US election: Sorting out facts from fiction

October 29, 2016 9:36 am
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Republican Presidential Candidate Donald Trump has for instance “changed his position on nearly every issue of importance once; sometimes mid-speech.” Photo/AFP-FILE.
Republican Presidential Candidate Donald Trump has for instance “changed his position on nearly every issue of importance once; sometimes mid-speech.” Photo/AFP-FILE.
WASHINGTON, United States, Oct 29 – If you’ve been closely following the 2016 US election, you may have come across this statement: “If Clinton has proved to be dishonest, Trump has given dishonesty a new meaning.”

And that’s because organisations like PolitiFact have been fact-checking politicians’ claims when they make them.

Republican Presidential Candidate Donald Trump has for instance “changed his position on nearly every issue of importance once; sometimes mid-speech.”

According to PolitiFact, Trump’s “truthful hyperbole” fueled his rise to the top of the Republican ticket – and a surge of interest in fact-checking.

PolitiFact staff writer John Greenberg explains that Trump has not necessarily cared much about the factual accuracy of his statements.

“He likes the effect and so he will say things… he will be corrected but he will ignore the corrections and I believe that feeds into the interest of the people wanting to see the corrections put out there.”

He says fact-checking gives voters a chance to see an overview of how accurate candidates are on a variety of topics. What voters do with that information is up to them.

He says during the 2012 US election, Barack Obama and Mitt Romney’s score cards for accuracy were more or less the same.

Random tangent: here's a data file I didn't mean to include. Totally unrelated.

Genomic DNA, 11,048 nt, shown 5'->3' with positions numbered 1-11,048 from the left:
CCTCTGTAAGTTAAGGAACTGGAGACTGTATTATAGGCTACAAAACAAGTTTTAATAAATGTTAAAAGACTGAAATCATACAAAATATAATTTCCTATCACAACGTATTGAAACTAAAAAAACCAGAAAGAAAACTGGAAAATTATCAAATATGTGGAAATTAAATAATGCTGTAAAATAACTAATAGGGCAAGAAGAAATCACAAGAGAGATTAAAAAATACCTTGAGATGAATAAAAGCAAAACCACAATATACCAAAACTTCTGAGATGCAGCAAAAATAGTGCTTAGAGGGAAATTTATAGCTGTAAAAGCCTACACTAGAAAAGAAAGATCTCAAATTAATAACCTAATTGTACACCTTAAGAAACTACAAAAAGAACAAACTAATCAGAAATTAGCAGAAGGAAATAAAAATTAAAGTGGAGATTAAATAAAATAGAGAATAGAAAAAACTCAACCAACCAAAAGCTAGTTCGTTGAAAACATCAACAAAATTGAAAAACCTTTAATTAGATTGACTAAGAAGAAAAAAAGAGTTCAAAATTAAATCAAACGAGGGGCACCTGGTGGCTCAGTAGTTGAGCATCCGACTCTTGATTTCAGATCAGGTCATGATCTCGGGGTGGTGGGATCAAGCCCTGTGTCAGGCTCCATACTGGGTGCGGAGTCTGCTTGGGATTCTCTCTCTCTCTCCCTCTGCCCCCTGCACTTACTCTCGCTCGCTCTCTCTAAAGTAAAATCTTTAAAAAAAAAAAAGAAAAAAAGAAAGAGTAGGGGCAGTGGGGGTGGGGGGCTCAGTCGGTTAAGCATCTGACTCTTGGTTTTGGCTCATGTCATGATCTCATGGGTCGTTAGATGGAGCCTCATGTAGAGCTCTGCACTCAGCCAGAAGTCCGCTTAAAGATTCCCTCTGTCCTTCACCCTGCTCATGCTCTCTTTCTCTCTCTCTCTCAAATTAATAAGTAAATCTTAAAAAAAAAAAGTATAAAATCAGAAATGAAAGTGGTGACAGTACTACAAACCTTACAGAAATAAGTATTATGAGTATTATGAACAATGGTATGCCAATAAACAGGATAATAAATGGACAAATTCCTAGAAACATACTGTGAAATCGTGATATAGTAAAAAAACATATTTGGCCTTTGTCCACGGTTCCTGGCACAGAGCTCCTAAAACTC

“In this election, you compare Hillary Clinton’s score card for accuracy against Donald Trump’s score card for accuracy, they look nothing like each other. Trump has many more inaccurate statements. I would say there is a clear difference in this election.”

PolitiFact has been documenting Trump’s statements since 2011 and since then, they’ve fact-checked more than 300 Trump claims.

“About 71 percent of them rated mostly false, false or ‘pants on fire’. About 14 percent of his statements are half true, while 4 percent rated true.” (Pants on fire means to lie too acutely that theoretically, your pants will burst into flames. This is popularised by the kindergarten chant, “liar liar pants on fire!”)

On the other hand the most misleading claims Clinton has made center on her decision to use a private email server as Secretary of State – which has this weekend come back to haunt her after the FBI re-opened its probe – as well as aspects of her personal biography and how she compares herself with other candidates.

PolitiFact has been fact-checking Clinton since 2007 during her first run for the White House. “Over that time, she has proven herself to be a careful speaker. Like all politicians, however, she sometimes stretches the truth.”

“During the many years we’ve fact-checked Clinton, we’ve rated close to 300 of her statements. Just over half – 51 percent – have rated true or mostly true. Another 23 percent rated half true. On the negative side, 26 percent of her statements rated mostly false, false or ‘pants on fire,’” PolitiFact says.

When PolitiFact ac-checked her on the email server controversy, Clinton claimed it was allowed, referring to her decision to use a private email server.

“No one ever stopped Clinton from conducting work over her private email server exclusively, but that’s not the same thing as it being allowed. Offices within the State Department told an independent inspector general that if she had asked, they would not have allowed it. PolitiFact rated this claim false.”

(Michael is participating in a 2016 U.S General Elections Embed program administered by the International Center for Journalists (ICFJ) and sponsored by the US State Department’s Foreign Press Centers and US Embassy Posts)

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